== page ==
Circumnavigating the Keweenaw Peninsula
Copper Harbor was the site of Fort Wilkins, a 19th-century U.S. Army garrison complete with mounted cannon and cavalry. It seems that the government was concerned that the early copper miners might need protection from disgruntled Indians, who'd belatedly recognized that they'd sold the entire Upper Peninsula for less than what the Dutch paid for Manhattan. It turned out that the miners really only needed protection from other drunken, claim-poaching miners, and the fort was abandoned in 1867. Both the fort and the lighthouse at the harbor's entrance have been faithfully restored and are maintained by the state of Michigan.
We left Copper Harbor with a following northwest wind as well as a three-knot current that sweeps eastward along the north shore of the peninsula. Under jib alone, we raced along at 10 knots over the ground, but at the tip of the Keweenaw, we encountered contrary seas and standing waves as the current eddied and the wind backed to the west.
Here we sailed over the final resting place of the U.S. Coast Guard cutter Mesquite, a buoy tender that went aground one December night in 1989 while removing aids to navigation prior to the winter freeze. Efforts to free the vessel were unsuccessful, and the following spring, Mesquite was towed off shore and sunk, the only U.S. Coast Guard vessel ever lost on the Great Lakes. The site is marked on shore by a large stand of dead evergreens, their gray, withered trunks standing in silent testimony to the ill-fated ship. Locals claim that the trees died on the day Mesquite was scuttled.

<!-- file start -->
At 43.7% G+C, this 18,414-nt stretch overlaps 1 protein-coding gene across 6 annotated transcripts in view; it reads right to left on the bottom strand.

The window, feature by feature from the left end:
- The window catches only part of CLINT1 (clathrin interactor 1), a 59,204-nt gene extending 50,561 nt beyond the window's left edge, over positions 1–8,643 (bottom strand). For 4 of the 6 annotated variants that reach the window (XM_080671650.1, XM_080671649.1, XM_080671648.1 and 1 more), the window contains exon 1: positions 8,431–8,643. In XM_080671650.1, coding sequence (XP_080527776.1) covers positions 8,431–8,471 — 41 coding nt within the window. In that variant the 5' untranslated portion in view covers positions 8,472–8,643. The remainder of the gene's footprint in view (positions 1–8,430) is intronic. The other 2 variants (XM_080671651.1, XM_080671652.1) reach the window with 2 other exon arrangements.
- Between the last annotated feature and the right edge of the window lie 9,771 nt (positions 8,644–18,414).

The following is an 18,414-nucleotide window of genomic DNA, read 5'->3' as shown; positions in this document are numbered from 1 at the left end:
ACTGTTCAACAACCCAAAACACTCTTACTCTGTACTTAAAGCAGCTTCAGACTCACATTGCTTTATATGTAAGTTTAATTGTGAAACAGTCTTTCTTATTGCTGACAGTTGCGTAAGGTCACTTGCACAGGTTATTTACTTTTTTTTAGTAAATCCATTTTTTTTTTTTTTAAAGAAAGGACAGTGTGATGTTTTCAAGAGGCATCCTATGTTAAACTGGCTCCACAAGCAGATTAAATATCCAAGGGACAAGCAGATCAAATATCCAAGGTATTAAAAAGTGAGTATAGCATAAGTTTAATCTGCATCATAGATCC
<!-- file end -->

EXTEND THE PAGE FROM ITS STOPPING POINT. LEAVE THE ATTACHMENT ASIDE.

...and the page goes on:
The west winds forced us to tack up into Bete Grise Bay, a long bight on the peninsula's east shore that's protected by cliff-strewn hills; lake freighters still hide in Bete Grise (pronounced BAY de GREE) from Superior's westerly gales. A canal connects the lake to nearby Lac LaBelle, which once had its own copper mine but now sports just a few summer cottages. There we found the only anchorage on this southwest shore and encountered the only other sailboat of the trip. On our last day, the west winds held for us to sail on a single languid beat for 40 miles back to the waterway entrance.
Salmon-orange light suffused the sky as we again anchored Catamount in the tiny nook where we'd started our journey 10 days earlier. The Pick Axe Blonde Ale came out of the fridge, and pasties went into the oven. Our circle was complete. We'd circumnavigated the peninsula, but more important, we'd gotten our arms around its soul. My sister was right: The Keweenaw is a special place.
When not exploring the wilds of Michigan's Upper Peninsula and other Great Lakes destinations, Fred and Jennifer Bagley live in Mendon, Vermont.